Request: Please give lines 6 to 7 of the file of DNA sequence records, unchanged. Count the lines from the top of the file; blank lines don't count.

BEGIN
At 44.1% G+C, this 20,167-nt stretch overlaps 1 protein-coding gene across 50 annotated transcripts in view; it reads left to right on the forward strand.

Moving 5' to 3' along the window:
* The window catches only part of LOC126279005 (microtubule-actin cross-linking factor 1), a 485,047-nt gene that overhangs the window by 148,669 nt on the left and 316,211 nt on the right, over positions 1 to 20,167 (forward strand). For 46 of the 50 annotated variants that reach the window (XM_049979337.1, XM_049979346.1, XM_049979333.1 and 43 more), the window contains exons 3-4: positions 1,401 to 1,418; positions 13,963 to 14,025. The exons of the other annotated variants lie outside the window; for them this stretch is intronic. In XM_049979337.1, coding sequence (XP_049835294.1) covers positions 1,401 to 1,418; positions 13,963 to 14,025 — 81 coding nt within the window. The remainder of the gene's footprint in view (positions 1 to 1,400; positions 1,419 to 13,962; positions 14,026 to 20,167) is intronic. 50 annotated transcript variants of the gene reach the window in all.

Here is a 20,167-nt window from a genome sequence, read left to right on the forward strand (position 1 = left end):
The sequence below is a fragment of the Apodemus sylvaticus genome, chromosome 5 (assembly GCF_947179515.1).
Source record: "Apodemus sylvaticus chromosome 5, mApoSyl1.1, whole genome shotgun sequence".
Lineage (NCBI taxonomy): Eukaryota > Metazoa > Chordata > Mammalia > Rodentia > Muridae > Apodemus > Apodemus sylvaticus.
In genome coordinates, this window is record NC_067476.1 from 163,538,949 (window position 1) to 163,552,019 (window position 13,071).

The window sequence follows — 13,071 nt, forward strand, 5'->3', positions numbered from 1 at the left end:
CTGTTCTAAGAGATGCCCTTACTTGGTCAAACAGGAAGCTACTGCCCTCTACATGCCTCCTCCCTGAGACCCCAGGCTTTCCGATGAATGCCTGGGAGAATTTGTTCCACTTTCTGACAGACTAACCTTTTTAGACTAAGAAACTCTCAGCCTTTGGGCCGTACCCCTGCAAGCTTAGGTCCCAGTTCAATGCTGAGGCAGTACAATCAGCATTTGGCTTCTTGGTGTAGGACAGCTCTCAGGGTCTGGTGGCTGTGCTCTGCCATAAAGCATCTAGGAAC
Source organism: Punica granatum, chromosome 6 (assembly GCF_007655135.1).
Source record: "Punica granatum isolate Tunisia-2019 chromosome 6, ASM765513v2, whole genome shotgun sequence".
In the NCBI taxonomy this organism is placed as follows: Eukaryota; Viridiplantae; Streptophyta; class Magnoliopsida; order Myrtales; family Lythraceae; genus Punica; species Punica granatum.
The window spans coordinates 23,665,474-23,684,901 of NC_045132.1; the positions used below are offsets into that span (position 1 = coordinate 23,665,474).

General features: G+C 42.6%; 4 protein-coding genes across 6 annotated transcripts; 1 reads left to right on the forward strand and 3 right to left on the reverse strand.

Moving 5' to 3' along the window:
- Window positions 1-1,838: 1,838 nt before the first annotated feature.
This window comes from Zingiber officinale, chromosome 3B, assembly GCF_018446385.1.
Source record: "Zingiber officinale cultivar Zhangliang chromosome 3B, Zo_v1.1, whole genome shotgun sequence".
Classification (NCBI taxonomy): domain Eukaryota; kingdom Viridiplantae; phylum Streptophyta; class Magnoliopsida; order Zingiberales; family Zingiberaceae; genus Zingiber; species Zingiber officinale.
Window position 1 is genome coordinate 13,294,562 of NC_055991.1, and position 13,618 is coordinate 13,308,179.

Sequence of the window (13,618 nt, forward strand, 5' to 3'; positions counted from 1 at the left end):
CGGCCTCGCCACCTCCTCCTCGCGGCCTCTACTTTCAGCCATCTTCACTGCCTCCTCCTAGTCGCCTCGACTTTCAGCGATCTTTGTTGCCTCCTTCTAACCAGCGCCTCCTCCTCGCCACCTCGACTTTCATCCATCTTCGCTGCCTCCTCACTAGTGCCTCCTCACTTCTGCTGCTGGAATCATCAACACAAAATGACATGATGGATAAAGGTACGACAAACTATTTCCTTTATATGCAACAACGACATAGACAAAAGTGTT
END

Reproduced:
Source record: "Apodemus sylvaticus chromosome 5, mApoSyl1.1, whole genome shotgun sequence".
Lineage (NCBI taxonomy): Eukaryota > Metazoa > Chordata > Mammalia > Rodentia > Muridae > Apodemus > Apodemus sylvaticus.